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The world’s most iridescent and beautiful pearls come from Bahrain. This 4-hour tour will take you down the path of the pearl divers and showcase the lifestyle they followed before the discovery of oil. Discover the rich history and tragedies surrounding the jewel of the sea.

(Morning only – except Friday) Duration: 04 hours

The yard is located next to Fishermen’s Port in Muharraq is the oldest and the only Dhow building yard of the Kingdom of Bahrain. The high raised masts of the completed dhows welcome the visitors to the busy yard where the timbers lying around and the melody of the gentle sea breeze tells you a different story about a seafaring nation. The major purpose of dhow has always been pearling. It is also used for fishing, passenger & cargo transportation and diving. With the deep-rooted pearling traditions of Bahrain, it’s no wonder that the dhow industry has been closely associated with the heritage of the Kingdom.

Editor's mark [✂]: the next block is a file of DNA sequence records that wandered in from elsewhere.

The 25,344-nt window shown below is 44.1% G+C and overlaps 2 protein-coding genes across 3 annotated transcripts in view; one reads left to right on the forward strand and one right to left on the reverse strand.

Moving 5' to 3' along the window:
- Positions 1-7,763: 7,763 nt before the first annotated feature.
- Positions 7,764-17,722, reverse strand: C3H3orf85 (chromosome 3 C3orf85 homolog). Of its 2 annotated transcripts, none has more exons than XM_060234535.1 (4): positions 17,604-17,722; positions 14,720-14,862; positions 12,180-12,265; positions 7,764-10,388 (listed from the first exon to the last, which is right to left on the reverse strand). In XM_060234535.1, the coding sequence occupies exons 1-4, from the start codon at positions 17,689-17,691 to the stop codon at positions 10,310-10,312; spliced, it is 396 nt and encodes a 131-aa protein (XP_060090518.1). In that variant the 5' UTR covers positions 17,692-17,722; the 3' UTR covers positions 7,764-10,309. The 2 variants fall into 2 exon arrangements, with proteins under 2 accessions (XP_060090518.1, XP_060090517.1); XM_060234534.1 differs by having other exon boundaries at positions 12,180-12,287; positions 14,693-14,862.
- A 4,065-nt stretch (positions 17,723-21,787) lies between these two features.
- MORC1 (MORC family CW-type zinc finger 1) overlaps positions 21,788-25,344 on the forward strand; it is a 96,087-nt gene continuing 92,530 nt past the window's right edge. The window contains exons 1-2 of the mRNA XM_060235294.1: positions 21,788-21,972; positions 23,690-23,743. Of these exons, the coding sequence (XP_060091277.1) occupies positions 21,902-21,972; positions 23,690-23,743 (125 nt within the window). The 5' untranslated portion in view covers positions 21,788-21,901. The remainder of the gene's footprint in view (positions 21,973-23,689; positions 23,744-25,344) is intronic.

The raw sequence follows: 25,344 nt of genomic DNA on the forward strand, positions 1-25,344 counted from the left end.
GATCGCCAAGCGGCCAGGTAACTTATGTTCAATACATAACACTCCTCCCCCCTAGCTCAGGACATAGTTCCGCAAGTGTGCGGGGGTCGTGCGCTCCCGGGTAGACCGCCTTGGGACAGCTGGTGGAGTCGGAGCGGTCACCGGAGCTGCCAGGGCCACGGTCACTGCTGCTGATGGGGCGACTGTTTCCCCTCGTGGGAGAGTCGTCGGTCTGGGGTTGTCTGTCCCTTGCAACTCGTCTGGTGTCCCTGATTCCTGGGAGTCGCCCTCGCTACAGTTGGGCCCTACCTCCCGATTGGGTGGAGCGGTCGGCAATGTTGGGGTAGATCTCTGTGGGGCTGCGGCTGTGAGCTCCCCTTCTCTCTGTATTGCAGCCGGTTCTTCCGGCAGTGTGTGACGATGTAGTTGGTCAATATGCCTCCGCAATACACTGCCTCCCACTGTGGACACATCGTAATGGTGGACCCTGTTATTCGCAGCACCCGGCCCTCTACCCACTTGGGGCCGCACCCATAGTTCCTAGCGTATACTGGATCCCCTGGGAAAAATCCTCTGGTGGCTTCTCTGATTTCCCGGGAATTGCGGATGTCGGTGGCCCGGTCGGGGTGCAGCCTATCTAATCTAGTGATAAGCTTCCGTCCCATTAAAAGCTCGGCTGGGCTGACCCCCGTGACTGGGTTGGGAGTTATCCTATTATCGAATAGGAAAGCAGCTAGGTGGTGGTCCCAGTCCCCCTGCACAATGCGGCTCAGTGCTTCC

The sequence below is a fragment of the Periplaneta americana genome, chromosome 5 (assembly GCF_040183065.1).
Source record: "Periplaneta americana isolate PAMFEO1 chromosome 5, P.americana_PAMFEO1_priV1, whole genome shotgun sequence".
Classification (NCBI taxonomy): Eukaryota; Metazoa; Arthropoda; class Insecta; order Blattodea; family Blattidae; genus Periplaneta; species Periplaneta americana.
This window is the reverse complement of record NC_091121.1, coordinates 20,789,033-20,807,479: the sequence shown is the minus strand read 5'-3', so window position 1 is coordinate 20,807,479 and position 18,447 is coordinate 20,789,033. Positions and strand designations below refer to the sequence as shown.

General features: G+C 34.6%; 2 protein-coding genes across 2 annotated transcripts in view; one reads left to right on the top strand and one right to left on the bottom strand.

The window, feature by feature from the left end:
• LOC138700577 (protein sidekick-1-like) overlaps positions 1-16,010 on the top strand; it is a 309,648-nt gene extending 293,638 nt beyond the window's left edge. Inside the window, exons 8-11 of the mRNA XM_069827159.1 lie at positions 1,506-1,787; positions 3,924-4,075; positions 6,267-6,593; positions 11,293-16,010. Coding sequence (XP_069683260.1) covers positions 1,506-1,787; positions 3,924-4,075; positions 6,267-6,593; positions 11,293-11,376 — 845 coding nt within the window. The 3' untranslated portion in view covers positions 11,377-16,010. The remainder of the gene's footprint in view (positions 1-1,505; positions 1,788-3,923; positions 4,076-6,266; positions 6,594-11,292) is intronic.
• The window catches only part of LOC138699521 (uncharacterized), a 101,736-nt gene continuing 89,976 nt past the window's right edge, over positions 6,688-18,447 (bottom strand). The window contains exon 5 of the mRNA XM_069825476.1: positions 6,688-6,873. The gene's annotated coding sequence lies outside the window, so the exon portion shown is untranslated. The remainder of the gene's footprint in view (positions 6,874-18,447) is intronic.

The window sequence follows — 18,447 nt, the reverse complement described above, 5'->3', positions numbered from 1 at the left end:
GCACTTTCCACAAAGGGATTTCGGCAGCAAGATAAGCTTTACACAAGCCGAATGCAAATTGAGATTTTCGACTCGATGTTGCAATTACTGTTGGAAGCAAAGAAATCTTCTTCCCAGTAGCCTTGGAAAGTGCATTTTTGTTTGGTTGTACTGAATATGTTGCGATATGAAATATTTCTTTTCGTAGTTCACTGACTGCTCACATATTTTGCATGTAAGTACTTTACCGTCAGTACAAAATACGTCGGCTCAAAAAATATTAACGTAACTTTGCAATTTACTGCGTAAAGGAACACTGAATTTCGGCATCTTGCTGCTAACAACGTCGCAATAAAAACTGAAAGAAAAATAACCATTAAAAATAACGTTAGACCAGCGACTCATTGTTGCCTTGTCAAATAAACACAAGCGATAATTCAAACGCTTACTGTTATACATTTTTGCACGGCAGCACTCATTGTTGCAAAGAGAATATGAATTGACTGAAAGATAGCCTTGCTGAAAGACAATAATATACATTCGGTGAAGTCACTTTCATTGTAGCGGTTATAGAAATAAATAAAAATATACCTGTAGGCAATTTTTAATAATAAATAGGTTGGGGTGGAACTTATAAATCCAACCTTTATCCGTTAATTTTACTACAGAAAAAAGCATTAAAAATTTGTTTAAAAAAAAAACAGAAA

A part of the old Muharraq Suq which dates back to the dawn of the 20th century. Research suggests that Suq Al-Qaisariya actually is almost 100 years older, having formed the beginning of the 19th century and expanded over the years to meet the growing economic needs of the local populace in light of the stable economic, social, and cultural environment of the country during that time. The suq is also an integral part of the Pearling Trail which was inscribed as a World Heritage Site in 2012.

The House was built on reclaimed land in 1905 and at the time was surrounded by the sea on three sides. Supervised by the Bahraini master builder Mussa bin Hamad, the building was constructed in a traditionally Bahraini manner, using palm tree trunks, sea-stone and gypsum. The building was initially used as the permanent majlis of Salman Hussein Bin Matar, one of Bahrain’s the most prominent pearling merchants. Salman bin Hussain bin Salman bin Matar proved to be a man of remarkable abilities and broad interests. He joined his father’s pearl business and during the late 19th and early 20th centuries became one of the major pearl merchants in the entire Gulf region. Virtually all foreigners, especially French and Indian, relied on his expert advice in matters relating to the purchase of pearls.

The Al Ghous House is one of the 16 world heritage properties that make up the Pearling, Testimony of an Island Economy UNESCO World Heritage site in Muharraq. The house allows an insight into the life of a diver, the first person to make contact with the pearl, which stimulated the far-reaching pearling economy.


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    1800 000 1112